It’s very important when choosing a debt solution that you obtain debt advice from as many different sources as possible. There are a number of debt solutions available to you and it’s important that you choose the one best suited for your circumstances. 

When choosing a debt solution, you can seek debt advice from independent charities such as National Debtline or Payplan. They are authorised and regulated by the Financial Conduct Authority (FCA) and they have professionals that will analyse your situation and determine what the best debt solution for you would be. 

Additionally, if you are indeed considering to enter into an Individual Voluntary Arrangement for a joint debt, do consider the effect it’s going to have on the person who shares this burden with you. 

If you’re unsure about what effects it’s going to have on them, it can be worthwhile to ask your Insolvency Practitioner for more information on this. 

Finally, I’d like to address the fact that while it definitely can be a good idea to suggest an interlocking IVA to the person you share the debt, you must also consider the possibility that maybe an IVA might not be the best option for them. 

Of course, it’s entirely possible that their financial circumstances might be entirely different from yours and while an IVA may be suitable for you, that may not be the case for them.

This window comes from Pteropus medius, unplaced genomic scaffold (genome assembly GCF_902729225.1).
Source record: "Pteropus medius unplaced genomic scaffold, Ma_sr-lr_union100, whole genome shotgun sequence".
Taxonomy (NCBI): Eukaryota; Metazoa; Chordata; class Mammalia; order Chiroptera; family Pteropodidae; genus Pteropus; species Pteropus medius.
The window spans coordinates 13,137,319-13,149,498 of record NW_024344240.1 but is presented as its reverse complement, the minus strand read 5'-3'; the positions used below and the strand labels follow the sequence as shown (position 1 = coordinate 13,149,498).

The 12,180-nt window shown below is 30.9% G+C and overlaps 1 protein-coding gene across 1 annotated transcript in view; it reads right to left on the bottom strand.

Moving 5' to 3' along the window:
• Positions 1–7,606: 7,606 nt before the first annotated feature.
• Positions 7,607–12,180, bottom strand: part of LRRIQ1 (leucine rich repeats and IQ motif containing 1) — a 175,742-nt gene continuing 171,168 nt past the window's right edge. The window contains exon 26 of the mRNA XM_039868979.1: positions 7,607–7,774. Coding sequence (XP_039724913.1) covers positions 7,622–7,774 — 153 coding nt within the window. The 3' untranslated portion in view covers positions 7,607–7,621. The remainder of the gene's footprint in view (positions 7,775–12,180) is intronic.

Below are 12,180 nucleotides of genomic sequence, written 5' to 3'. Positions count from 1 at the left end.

In the end, I just have to say that if both you and the person you share the debt with can get an interlocking IVA each, then that’s great. 

However, if your partner can’t, you should at least inform them that you’re entering into an IVA and they should start looking at debt solutions as well. This is because their burden is going to increase once you get your debts written off using your IVA. 

Conclusion 

While a joint IVA is essentially a myth, an interlocking IVA is something that does exist and is something that definitely should be taken advantage of. 

I hope you found this information useful. Let me know if you have any further questions.  

About the author

Scott Nelson

Scott Nelson is a financial services expert, with over 10 years’ experience in the industry, including 6 years in FCA regulated companies. Read more